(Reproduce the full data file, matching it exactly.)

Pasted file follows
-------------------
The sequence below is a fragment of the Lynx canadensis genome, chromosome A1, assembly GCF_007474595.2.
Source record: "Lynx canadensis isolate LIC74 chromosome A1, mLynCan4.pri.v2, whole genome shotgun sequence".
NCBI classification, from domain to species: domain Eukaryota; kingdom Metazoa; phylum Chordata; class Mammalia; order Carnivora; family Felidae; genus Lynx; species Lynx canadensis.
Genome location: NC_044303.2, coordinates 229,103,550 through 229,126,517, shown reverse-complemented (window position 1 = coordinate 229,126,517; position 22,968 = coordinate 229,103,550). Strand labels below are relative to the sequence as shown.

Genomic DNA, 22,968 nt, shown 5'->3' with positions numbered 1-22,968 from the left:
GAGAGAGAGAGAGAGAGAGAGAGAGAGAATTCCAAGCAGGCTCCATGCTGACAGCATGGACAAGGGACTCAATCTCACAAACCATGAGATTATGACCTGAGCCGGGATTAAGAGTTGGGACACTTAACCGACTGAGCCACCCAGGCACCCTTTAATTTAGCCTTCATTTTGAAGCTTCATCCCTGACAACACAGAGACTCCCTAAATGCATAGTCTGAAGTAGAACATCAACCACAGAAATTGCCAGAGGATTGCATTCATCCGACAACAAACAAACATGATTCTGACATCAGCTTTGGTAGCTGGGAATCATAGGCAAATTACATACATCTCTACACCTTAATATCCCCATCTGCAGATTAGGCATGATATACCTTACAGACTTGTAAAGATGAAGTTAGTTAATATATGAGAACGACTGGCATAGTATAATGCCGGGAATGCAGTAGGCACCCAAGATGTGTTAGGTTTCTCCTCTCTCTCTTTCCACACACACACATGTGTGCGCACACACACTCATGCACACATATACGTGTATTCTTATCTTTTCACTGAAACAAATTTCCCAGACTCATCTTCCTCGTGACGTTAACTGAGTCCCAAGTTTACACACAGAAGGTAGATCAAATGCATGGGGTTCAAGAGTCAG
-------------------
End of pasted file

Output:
The sequence below is a fragment of the Lynx canadensis genome, chromosome A1, assembly GCF_007474595.2.
Source record: "Lynx canadensis isolate LIC74 chromosome A1, mLynCan4.pri.v2, whole genome shotgun sequence".
NCBI classification, from domain to species: domain Eukaryota; kingdom Metazoa; phylum Chordata; class Mammalia; order Carnivora; family Felidae; genus Lynx; species Lynx canadensis.
Genome location: NC_044303.2, coordinates 229,103,550 through 229,126,517, shown reverse-complemented (window position 1 = coordinate 229,126,517; position 22,968 = coordinate 229,103,550). Strand labels below are relative to the sequence as shown.

Genomic DNA, 22,968 nt, shown 5'->3' with positions numbered 1-22,968 from the left:
GAGAGAGAGAGAGAGAGAGAGAGAGAGAATTCCAAGCAGGCTCCATGCTGACAGCATGGACAAGGGACTCAATCTCACAAACCATGAGATTATGACCTGAGCCGGGATTAAGAGTTGGGACACTTAACCGACTGAGCCACCCAGGCACCCTTTAATTTAGCCTTCATTTTGAAGCTTCATCCCTGACAACACAGAGACTCCCTAAATGCATAGTCTGAAGTAGAACATCAACCACAGAAATTGCCAGAGGATTGCATTCATCCGACAACAAACAAACATGATTCTGACATCAGCTTTGGTAGCTGGGAATCATAGGCAAATTACATACATCTCTACACCTTAATATCCCCATCTGCAGATTAGGCATGATATACCTTACAGACTTGTAAAGATGAAGTTAGTTAATATATGAGAACGACTGGCATAGTATAATGCCGGGAATGCAGTAGGCACCCAAGATGTGTTAGGTTTCTCCTCTCTCTCTTTCCACACACACACATGTGTGCGCACACACACTCATGCACACATATACGTGTATTCTTATCTTTTCACTGAAACAAATTTCCCAGACTCATCTTCCTCGTGACGTTAACTGAGTCCCAAGTTTACACACAGAAGGTAGATCAAATGCATGGGGTTCAAGAGTCAG